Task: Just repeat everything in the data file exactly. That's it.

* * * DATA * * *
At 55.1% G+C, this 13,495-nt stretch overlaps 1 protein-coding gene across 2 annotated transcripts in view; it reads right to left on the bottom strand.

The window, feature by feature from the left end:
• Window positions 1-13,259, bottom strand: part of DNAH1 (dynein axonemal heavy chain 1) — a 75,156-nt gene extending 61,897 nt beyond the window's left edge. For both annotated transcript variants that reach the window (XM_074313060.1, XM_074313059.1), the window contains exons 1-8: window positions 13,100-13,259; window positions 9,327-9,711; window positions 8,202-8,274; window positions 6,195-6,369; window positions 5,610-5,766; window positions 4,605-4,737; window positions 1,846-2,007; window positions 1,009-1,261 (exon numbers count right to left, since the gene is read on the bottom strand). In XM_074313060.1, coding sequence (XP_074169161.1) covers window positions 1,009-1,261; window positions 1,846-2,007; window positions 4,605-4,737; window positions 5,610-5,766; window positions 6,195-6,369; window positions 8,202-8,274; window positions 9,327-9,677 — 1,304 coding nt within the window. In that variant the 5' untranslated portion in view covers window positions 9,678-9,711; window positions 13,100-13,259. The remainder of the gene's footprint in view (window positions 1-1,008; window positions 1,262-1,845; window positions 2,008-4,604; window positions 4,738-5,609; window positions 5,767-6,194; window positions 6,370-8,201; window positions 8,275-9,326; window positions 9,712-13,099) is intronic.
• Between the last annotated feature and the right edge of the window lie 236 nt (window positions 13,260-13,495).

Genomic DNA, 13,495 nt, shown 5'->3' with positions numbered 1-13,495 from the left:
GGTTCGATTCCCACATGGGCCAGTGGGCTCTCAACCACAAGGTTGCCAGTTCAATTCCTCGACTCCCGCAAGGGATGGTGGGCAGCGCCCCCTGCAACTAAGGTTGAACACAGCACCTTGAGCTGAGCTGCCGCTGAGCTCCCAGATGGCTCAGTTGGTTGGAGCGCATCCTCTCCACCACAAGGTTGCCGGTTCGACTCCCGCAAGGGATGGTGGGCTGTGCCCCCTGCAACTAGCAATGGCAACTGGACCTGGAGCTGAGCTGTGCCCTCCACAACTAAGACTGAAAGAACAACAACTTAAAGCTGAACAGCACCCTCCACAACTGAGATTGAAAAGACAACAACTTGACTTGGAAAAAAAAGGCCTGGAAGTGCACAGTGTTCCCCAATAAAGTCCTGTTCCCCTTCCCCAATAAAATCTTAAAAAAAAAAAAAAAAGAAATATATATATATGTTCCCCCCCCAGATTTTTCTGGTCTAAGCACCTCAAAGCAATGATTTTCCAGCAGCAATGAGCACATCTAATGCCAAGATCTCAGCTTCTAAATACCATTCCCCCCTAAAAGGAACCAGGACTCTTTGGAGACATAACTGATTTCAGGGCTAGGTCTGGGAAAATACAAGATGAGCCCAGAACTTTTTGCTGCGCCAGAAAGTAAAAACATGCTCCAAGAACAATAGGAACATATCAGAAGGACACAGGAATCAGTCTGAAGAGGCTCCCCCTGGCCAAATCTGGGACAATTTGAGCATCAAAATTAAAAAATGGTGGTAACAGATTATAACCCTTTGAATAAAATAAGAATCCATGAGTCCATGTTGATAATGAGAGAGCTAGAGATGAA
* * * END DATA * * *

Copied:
At 55.1% G+C, this 13,495-nt stretch overlaps 1 protein-coding gene across 2 annotated transcripts in view; it reads right to left on the bottom strand.

The window, feature by feature from the left end:
• Window positions 1-13,259, bottom strand: part of DNAH1 (dynein axonemal heavy chain 1) — a 75,156-nt gene extending 61,897 nt beyond the window's left edge. For both annotated transcript variants that reach the window (XM_074313060.1, XM_074313059.1), the window contains exons 1-8: window positions 13,100-13,259; window positions 9,327-9,711; window positions 8,202-8,274; window positions 6,195-6,369; window positions 5,610-5,766; window positions 4,605-4,737; window positions 1,846-2,007; window positions 1,009-1,261 (exon numbers count right to left, since the gene is read on the bottom strand). In XM_074313060.1, coding sequence (XP_074169161.1) covers window positions 1,009-1,261; window positions 1,846-2,007; window positions 4,605-4,737; window positions 5,610-5,766; window positions 6,195-6,369; window positions 8,202-8,274; window positions 9,327-9,677 — 1,304 coding nt within the window. In that variant the 5' untranslated portion in view covers window positions 9,678-9,711; window positions 13,100-13,259. The remainder of the gene's footprint in view (window positions 1-1,008; window positions 1,262-1,845; window positions 2,008-4,604; window positions 4,738-5,609; window positions 5,767-6,194; window positions 6,370-8,201; window positions 8,275-9,326; window positions 9,712-13,099) is intronic.
• Between the last annotated feature and the right edge of the window lie 236 nt (window positions 13,260-13,495).

Genomic DNA, 13,495 nt, shown 5'->3' with positions numbered 1-13,495 from the left:
GGTTCGATTCCCACATGGGCCAGTGGGCTCTCAACCACAAGGTTGCCAGTTCAATTCCTCGACTCCCGCAAGGGATGGTGGGCAGCGCCCCCTGCAACTAAGGTTGAACACAGCACCTTGAGCTGAGCTGCCGCTGAGCTCCCAGATGGCTCAGTTGGTTGGAGCGCATCCTCTCCACCACAAGGTTGCCGGTTCGACTCCCGCAAGGGATGGTGGGCTGTGCCCCCTGCAACTAGCAATGGCAACTGGACCTGGAGCTGAGCTGTGCCCTCCACAACTAAGACTGAAAGAACAACAACTTAAAGCTGAACAGCACCCTCCACAACTGAGATTGAAAAGACAACAACTTGACTTGGAAAAAAAAGGCCTGGAAGTGCACAGTGTTCCCCAATAAAGTCCTGTTCCCCTTCCCCAATAAAATCTTAAAAAAAAAAAAAAAAGAAATATATATATATGTTCCCCCCCCAGATTTTTCTGGTCTAAGCACCTCAAAGCAATGATTTTCCAGCAGCAATGAGCACATCTAATGCCAAGATCTCAGCTTCTAAATACCATTCCCCCCTAAAAGGAACCAGGACTCTTTGGAGACATAACTGATTTCAGGGCTAGGTCTGGGAAAATACAAGATGAGCCCAGAACTTTTTGCTGCGCCAGAAAGTAAAAACATGCTCCAAGAACAATAGGAACATATCAGAAGGACACAGGAATCAGTCTGAAGAGGCTCCCCCTGGCCAAATCTGGGACAATTTGAGCATCAAAATTAAAAAATGGTGGTAACAGATTATAACCCTTTGAATAAAATAAGAATCCATGAGTCCATGTTGATAATGAGAGAGCTAGAGATGAA